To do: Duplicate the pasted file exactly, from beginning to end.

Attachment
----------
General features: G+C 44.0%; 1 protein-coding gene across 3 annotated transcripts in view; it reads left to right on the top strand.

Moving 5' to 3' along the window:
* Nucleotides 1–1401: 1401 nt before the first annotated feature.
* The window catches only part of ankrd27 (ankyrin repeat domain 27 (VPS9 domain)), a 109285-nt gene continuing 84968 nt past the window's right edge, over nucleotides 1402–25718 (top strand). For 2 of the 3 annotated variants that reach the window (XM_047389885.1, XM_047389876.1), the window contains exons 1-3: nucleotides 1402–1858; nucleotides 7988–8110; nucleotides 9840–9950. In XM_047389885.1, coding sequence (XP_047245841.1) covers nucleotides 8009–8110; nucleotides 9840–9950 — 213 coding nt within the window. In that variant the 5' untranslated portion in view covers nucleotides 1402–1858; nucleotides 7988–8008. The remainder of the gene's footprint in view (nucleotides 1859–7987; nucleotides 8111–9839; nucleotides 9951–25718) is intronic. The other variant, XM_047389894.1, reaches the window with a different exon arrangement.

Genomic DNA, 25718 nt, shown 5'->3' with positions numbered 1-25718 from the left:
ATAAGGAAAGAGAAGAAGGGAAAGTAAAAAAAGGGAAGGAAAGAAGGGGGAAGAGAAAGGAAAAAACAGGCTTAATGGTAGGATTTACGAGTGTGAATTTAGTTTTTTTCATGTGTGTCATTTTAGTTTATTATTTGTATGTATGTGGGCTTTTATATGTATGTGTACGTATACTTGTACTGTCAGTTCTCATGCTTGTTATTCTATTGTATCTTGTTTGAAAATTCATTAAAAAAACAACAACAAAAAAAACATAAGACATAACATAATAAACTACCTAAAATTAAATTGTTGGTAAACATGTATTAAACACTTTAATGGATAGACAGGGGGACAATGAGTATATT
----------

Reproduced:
General features: G+C 44.0%; 1 protein-coding gene across 3 annotated transcripts in view; it reads left to right on the top strand.

Moving 5' to 3' along the window:
* Nucleotides 1–1401: 1401 nt before the first annotated feature.
* The window catches only part of ankrd27 (ankyrin repeat domain 27 (VPS9 domain)), a 109285-nt gene continuing 84968 nt past the window's right edge, over nucleotides 1402–25718 (top strand). For 2 of the 3 annotated variants that reach the window (XM_047389885.1, XM_047389876.1), the window contains exons 1-3: nucleotides 1402–1858; nucleotides 7988–8110; nucleotides 9840–9950. In XM_047389885.1, coding sequence (XP_047245841.1) covers nucleotides 8009–8110; nucleotides 9840–9950 — 213 coding nt within the window. In that variant the 5' untranslated portion in view covers nucleotides 1402–1858; nucleotides 7988–8008. The remainder of the gene's footprint in view (nucleotides 1859–7987; nucleotides 8111–9839; nucleotides 9951–25718) is intronic. The other variant, XM_047389894.1, reaches the window with a different exon arrangement.

Genomic DNA, 25718 nt, shown 5'->3' with positions numbered 1-25718 from the left:
ATAAGGAAAGAGAAGAAGGGAAAGTAAAAAAAGGGAAGGAAAGAAGGGGGAAGAGAAAGGAAAAAACAGGCTTAATGGTAGGATTTACGAGTGTGAATTTAGTTTTTTTCATGTGTGTCATTTTAGTTTATTATTTGTATGTATGTGGGCTTTTATATGTATGTGTACGTATACTTGTACTGTCAGTTCTCATGCTTGTTATTCTATTGTATCTTGTTTGAAAATTCATTAAAAAAACAACAACAAAAAAAACATAAGACATAACATAATAAACTACCTAAAATTAAATTGTTGGTAAACATGTATTAAACACTTTAATGGATAGACAGGGGGACAATGAGTATATT